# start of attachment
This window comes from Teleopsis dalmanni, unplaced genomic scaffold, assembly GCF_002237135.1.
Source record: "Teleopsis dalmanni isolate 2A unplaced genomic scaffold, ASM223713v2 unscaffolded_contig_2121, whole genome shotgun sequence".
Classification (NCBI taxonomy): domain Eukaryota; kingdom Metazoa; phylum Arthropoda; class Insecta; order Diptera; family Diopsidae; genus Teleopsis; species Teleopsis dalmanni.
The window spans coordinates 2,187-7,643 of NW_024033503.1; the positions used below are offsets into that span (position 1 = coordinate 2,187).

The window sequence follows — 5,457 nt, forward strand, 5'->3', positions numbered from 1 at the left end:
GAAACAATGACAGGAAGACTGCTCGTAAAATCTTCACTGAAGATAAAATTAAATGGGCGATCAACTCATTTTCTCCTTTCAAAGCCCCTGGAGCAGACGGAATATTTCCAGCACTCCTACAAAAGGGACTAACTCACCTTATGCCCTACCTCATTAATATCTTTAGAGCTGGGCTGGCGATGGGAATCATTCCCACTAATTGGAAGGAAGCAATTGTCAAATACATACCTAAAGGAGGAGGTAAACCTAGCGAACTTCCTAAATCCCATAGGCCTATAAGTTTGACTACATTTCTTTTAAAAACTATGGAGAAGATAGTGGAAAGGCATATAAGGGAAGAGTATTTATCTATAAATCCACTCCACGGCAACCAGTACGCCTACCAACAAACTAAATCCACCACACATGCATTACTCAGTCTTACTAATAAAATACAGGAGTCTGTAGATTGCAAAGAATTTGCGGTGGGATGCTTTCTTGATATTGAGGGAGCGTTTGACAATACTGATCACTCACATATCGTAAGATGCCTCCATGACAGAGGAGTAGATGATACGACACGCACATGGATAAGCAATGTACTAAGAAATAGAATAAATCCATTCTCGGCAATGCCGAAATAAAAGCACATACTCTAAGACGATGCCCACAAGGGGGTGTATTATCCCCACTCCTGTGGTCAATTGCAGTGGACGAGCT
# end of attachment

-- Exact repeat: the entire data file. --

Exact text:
This window comes from Teleopsis dalmanni, unplaced genomic scaffold, assembly GCF_002237135.1.
Source record: "Teleopsis dalmanni isolate 2A unplaced genomic scaffold, ASM223713v2 unscaffolded_contig_2121, whole genome shotgun sequence".
Classification (NCBI taxonomy): domain Eukaryota; kingdom Metazoa; phylum Arthropoda; class Insecta; order Diptera; family Diopsidae; genus Teleopsis; species Teleopsis dalmanni.
The window spans coordinates 2,187-7,643 of NW_024033503.1; the positions used below are offsets into that span (position 1 = coordinate 2,187).

The window sequence follows — 5,457 nt, forward strand, 5'->3', positions numbered from 1 at the left end:
GAAACAATGACAGGAAGACTGCTCGTAAAATCTTCACTGAAGATAAAATTAAATGGGCGATCAACTCATTTTCTCCTTTCAAAGCCCCTGGAGCAGACGGAATATTTCCAGCACTCCTACAAAAGGGACTAACTCACCTTATGCCCTACCTCATTAATATCTTTAGAGCTGGGCTGGCGATGGGAATCATTCCCACTAATTGGAAGGAAGCAATTGTCAAATACATACCTAAAGGAGGAGGTAAACCTAGCGAACTTCCTAAATCCCATAGGCCTATAAGTTTGACTACATTTCTTTTAAAAACTATGGAGAAGATAGTGGAAAGGCATATAAGGGAAGAGTATTTATCTATAAATCCACTCCACGGCAACCAGTACGCCTACCAACAAACTAAATCCACCACACATGCATTACTCAGTCTTACTAATAAAATACAGGAGTCTGTAGATTGCAAAGAATTTGCGGTGGGATGCTTTCTTGATATTGAGGGAGCGTTTGACAATACTGATCACTCACATATCGTAAGATGCCTCCATGACAGAGGAGTAGATGATACGACACGCACATGGATAAGCAATGTACTAAGAAATAGAATAAATCCATTCTCGGCAATGCCGAAATAAAAGCACATACTCTAAGACGATGCCCACAAGGGGGTGTATTATCCCCACTCCTGTGGTCAATTGCAGTGGACGAGCT